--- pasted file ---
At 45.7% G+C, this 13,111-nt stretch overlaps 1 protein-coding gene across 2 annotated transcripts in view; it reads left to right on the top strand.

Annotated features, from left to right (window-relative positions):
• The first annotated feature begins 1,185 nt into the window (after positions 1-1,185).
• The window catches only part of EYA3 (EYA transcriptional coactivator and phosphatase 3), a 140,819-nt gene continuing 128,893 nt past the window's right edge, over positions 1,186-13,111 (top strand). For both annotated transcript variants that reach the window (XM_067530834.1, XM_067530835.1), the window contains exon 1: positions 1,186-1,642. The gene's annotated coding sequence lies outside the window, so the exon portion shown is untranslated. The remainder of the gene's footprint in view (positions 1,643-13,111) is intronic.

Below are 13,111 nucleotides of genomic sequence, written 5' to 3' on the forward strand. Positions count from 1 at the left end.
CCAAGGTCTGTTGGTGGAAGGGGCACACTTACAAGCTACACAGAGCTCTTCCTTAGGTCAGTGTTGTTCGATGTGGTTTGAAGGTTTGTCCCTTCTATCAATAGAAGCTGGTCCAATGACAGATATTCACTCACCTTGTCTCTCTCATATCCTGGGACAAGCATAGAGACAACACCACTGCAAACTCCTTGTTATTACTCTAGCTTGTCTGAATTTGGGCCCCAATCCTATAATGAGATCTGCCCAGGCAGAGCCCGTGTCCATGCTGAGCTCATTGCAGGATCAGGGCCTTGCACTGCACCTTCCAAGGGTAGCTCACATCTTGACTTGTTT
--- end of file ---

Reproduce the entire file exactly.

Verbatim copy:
At 45.7% G+C, this 13,111-nt stretch overlaps 1 protein-coding gene across 2 annotated transcripts in view; it reads left to right on the top strand.

Annotated features, from left to right (window-relative positions):
• The first annotated feature begins 1,185 nt into the window (after positions 1-1,185).
• The window catches only part of EYA3 (EYA transcriptional coactivator and phosphatase 3), a 140,819-nt gene continuing 128,893 nt past the window's right edge, over positions 1,186-13,111 (top strand). For both annotated transcript variants that reach the window (XM_067530834.1, XM_067530835.1), the window contains exon 1: positions 1,186-1,642. The gene's annotated coding sequence lies outside the window, so the exon portion shown is untranslated. The remainder of the gene's footprint in view (positions 1,643-13,111) is intronic.

Below are 13,111 nucleotides of genomic sequence, written 5' to 3' on the forward strand. Positions count from 1 at the left end.
CCAAGGTCTGTTGGTGGAAGGGGCACACTTACAAGCTACACAGAGCTCTTCCTTAGGTCAGTGTTGTTCGATGTGGTTTGAAGGTTTGTCCCTTCTATCAATAGAAGCTGGTCCAATGACAGATATTCACTCACCTTGTCTCTCTCATATCCTGGGACAAGCATAGAGACAACACCACTGCAAACTCCTTGTTATTACTCTAGCTTGTCTGAATTTGGGCCCCAATCCTATAATGAGATCTGCCCAGGCAGAGCCCGTGTCCATGCTGAGCTCATTGCAGGATCAGGGCCTTGCACTGCACCTTCCAAGGGTAGCTCACATCTTGACTTGTTT